Tag Archives: Somaliland

Taiwan-Somaliland diplomatic ties

Taiwan and the African region of Somaliland, which claims independence, will establish representative offices in each other’s capitals, Foreign Minister Joseph Wu said on July 8. Till present Taiwan has formal diplomatic ties with 15 countries because of pressure from the Communist China, which considers the island to be an integral part of its territory with no right to state-to-state relations.

However in February this year Taiwan signed the agreement with Somaliland, strategically located on the Horn of Africa, and Minister Wu added Taiwan’s contacts with Somaliland, a self-declared state internationally recognised only as an autonomous region of Somalia, dated back to 2009.

The top diplomat told reporters in Taipei that eight other nations or international bodies had representative offices in Somaliland, including Ethiopia, although not China.

“I think what we are doing is not much different from other countries,” Wu said, adding that Somaliland had declared independence in 1991 and since then held three democratic presidential elections.

“They have been recognised by many countries as a very free, democratic country in Africa,” the diplomat added. “So, in essence, Somaliland is an independent country.”

China’s influence is not far away, though, as it runs its first ever overseas military base in neighbouring Djibouti.

“International military forces, including those from China, patrol the waters around Somalia on anti-piracy missions.

China and Taiwan have traded barbs for years over the international recognition of the island.

In Africa only the Kingdom of Eswatini has established full diplomatic ties with Taiwan, however in the context of the COVID-19 pandemic, the Embassy doors remain closed.

EU welcomes Somalia-Somaliland dialogue

“The resumption of dialogue between Somalia and Somaliland that occurred in Djibouti on 14 June is an important and positive step in the process of normalising their relations, bringing renewed hope not only for the people of Somalia and Somaliland but for the whole Horn of Africa. It is an essential part of confidence-building measures to reconcile differences and promote peace-building, prosperity and development in the region. Djibouti and Ethiopia played a determining role in making this dialogue happen”, reads the text of the EU top diplomat Josep Borrell.

“Somali President Mohamed Abdillahi Mohamed Farmaajo and Moussa Bihi Abdi committed to continue working on advancing this peace-making process.

“Continuation of these talks without interruption and in good faith is the only sustainable way forward for a durable peace, prosperity and security. The European Union, present as an observer to the talks, will spare no efforts to support the process”.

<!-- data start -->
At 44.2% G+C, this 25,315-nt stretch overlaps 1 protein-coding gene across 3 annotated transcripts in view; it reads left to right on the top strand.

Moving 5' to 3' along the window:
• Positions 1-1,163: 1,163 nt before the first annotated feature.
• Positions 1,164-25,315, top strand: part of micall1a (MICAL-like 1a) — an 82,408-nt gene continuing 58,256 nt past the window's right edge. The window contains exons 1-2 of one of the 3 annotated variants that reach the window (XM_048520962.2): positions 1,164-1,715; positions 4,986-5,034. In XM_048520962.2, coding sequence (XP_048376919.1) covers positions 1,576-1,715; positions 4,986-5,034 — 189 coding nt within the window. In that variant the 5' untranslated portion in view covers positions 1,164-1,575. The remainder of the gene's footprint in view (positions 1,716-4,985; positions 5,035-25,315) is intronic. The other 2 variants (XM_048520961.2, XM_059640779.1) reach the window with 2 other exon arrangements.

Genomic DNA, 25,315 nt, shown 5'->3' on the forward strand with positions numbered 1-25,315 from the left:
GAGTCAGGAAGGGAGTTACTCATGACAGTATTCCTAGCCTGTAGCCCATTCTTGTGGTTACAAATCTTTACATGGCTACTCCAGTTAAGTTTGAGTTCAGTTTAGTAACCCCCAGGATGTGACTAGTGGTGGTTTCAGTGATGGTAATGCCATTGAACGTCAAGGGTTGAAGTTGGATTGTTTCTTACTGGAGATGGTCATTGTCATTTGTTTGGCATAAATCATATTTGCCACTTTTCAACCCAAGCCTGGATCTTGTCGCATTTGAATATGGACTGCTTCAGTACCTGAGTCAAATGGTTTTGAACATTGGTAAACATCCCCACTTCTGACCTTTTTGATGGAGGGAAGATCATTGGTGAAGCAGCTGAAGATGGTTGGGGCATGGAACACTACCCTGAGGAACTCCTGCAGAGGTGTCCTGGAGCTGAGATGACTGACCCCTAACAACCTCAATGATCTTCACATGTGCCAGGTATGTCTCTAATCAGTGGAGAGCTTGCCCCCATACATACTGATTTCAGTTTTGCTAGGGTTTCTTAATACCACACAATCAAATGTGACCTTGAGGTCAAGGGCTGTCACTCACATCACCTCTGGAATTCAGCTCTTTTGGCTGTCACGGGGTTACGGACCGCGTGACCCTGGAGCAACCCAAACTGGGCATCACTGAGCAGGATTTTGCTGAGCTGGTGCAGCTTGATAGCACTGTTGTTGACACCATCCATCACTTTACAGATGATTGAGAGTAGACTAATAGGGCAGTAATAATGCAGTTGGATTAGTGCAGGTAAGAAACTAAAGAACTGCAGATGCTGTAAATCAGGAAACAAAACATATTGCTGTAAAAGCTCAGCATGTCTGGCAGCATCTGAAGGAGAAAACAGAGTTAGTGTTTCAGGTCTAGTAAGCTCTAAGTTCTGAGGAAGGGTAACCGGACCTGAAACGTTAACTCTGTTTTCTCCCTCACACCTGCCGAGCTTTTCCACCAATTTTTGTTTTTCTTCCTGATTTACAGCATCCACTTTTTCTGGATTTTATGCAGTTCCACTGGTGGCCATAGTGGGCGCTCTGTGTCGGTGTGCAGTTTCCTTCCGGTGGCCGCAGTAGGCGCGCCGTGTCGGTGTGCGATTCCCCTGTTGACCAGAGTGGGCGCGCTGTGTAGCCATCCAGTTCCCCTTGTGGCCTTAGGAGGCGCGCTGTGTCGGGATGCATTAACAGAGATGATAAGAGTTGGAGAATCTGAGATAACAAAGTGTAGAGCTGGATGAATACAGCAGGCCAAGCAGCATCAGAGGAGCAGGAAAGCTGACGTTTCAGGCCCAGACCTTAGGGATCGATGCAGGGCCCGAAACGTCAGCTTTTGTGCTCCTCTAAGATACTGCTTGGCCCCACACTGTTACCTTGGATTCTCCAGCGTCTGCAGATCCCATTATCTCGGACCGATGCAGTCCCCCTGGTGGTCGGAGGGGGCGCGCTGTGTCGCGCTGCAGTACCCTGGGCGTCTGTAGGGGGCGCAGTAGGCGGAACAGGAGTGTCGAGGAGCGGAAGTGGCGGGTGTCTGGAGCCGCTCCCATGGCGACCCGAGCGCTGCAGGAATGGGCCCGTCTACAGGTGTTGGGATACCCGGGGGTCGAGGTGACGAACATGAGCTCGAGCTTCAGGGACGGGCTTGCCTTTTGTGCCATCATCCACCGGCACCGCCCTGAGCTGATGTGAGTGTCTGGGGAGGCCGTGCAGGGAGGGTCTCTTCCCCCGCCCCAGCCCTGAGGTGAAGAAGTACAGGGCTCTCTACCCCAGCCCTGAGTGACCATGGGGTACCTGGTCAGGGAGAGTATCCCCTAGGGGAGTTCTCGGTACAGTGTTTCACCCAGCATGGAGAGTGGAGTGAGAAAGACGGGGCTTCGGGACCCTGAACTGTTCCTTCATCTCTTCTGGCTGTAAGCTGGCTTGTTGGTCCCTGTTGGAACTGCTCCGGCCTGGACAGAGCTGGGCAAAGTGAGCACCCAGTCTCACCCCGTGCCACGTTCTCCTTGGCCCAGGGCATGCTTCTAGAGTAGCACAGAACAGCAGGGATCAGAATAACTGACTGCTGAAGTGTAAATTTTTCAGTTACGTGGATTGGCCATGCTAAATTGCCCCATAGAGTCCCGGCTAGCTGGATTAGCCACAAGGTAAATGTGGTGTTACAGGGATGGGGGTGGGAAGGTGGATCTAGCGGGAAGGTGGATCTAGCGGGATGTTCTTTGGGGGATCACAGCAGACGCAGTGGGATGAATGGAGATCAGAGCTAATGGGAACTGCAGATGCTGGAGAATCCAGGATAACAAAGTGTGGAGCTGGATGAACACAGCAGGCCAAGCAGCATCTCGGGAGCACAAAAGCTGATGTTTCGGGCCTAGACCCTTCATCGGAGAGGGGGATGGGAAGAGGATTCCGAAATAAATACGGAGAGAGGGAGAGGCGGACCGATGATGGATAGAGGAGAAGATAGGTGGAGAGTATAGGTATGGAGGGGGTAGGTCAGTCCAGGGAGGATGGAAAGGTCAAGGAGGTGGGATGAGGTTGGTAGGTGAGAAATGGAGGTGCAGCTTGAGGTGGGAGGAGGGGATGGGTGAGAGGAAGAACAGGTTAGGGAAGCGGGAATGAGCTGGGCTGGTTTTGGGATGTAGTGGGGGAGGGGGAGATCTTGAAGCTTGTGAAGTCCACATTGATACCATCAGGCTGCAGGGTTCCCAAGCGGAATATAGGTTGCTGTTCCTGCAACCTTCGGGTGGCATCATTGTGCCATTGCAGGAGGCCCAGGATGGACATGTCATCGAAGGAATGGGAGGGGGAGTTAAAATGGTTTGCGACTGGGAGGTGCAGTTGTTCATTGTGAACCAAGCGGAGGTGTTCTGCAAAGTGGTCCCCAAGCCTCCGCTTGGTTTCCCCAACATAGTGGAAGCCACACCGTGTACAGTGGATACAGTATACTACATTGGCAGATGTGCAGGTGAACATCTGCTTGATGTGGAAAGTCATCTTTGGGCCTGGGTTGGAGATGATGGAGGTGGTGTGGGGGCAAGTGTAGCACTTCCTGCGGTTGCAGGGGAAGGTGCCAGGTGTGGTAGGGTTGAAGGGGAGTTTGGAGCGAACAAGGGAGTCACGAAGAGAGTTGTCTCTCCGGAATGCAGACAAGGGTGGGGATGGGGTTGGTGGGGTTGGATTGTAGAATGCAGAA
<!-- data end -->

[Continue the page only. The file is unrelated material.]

Both Somalia and Somaliland are intended to celebrate in a few days the 60th anniversary of the liberation of the whole of Somalia from colonizers.

A former British protectorate, Somaliland got its independence in 1960 but days later joined Somalia. In 1991, it declared independence from the rest of the country following war with the government in the capial city Mogadishu.

Cheetahs confiscated in Somaliland

This cheetah family includes young adults and adorable cubs were rescued from the illegal wildlife trade. Confiscated in Somaliland, the cheetahs were being sold as exotic pets, their mothers no doubt killed by poachers. (Image: illustration)

Happily they all now live at Born Free Foundation rescue centre Ensessa Kotteh in Ethiopia and one day there is a hope some of them will be returned to the wild, but for time being the fund will help provide their food and care.

However the youngest because of their age do not know how to hunt so will need to be supported for the rest of their lives.

From the times of pharaohs of Ancient Egypt cheetahs were used as noble hunting animals by African rulers, unfortunately in the XXI century they become must-have luxury accessories for rich young Arabs to flaunt alongside diamonds and sports cars.

Poached animals often die in transit because they are transported by criminals who show no regard for their welfare. According to charity the Cheetah Conservation Fund, only one in six cubs survive being trafficked.

More than 7,100 cheetahs survive in the wild and the CCF says at least 300 animals are sold each year on the ­illegal exotic pet black market.